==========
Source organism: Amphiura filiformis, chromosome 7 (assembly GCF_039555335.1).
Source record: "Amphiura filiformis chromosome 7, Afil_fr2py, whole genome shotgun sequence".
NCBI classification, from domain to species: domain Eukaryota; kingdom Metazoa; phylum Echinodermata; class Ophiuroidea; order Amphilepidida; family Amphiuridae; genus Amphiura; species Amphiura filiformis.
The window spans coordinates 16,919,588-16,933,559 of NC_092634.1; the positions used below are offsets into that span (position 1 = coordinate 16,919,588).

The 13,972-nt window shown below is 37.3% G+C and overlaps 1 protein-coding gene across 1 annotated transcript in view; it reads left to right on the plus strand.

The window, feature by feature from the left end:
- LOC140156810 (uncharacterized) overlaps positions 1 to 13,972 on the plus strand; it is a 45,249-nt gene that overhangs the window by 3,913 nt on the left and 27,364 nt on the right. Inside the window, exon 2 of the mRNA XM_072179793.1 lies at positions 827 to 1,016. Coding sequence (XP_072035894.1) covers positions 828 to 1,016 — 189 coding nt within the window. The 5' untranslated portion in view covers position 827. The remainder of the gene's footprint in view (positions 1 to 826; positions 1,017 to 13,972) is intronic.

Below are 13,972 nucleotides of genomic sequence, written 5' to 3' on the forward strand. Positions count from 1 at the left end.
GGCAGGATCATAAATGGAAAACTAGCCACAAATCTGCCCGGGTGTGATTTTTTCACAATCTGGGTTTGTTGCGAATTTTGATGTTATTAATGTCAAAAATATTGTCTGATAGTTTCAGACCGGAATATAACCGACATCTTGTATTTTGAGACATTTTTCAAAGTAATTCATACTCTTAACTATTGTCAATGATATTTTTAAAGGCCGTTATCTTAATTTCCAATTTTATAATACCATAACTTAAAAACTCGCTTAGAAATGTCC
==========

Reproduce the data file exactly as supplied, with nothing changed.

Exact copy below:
Source organism: Amphiura filiformis, chromosome 7 (assembly GCF_039555335.1).
Source record: "Amphiura filiformis chromosome 7, Afil_fr2py, whole genome shotgun sequence".
NCBI classification, from domain to species: domain Eukaryota; kingdom Metazoa; phylum Echinodermata; class Ophiuroidea; order Amphilepidida; family Amphiuridae; genus Amphiura; species Amphiura filiformis.
The window spans coordinates 16,919,588-16,933,559 of NC_092634.1; the positions used below are offsets into that span (position 1 = coordinate 16,919,588).

The 13,972-nt window shown below is 37.3% G+C and overlaps 1 protein-coding gene across 1 annotated transcript in view; it reads left to right on the plus strand.

The window, feature by feature from the left end:
- LOC140156810 (uncharacterized) overlaps positions 1 to 13,972 on the plus strand; it is a 45,249-nt gene that overhangs the window by 3,913 nt on the left and 27,364 nt on the right. Inside the window, exon 2 of the mRNA XM_072179793.1 lies at positions 827 to 1,016. Coding sequence (XP_072035894.1) covers positions 828 to 1,016 — 189 coding nt within the window. The 5' untranslated portion in view covers position 827. The remainder of the gene's footprint in view (positions 1 to 826; positions 1,017 to 13,972) is intronic.

Below are 13,972 nucleotides of genomic sequence, written 5' to 3' on the forward strand. Positions count from 1 at the left end.
GGCAGGATCATAAATGGAAAACTAGCCACAAATCTGCCCGGGTGTGATTTTTTCACAATCTGGGTTTGTTGCGAATTTTGATGTTATTAATGTCAAAAATATTGTCTGATAGTTTCAGACCGGAATATAACCGACATCTTGTATTTTGAGACATTTTTCAAAGTAATTCATACTCTTAACTATTGTCAATGATATTTTTAAAGGCCGTTATCTTAATTTCCAATTTTATAATACCATAACTTAAAAACTCGCTTAGAAATGTCC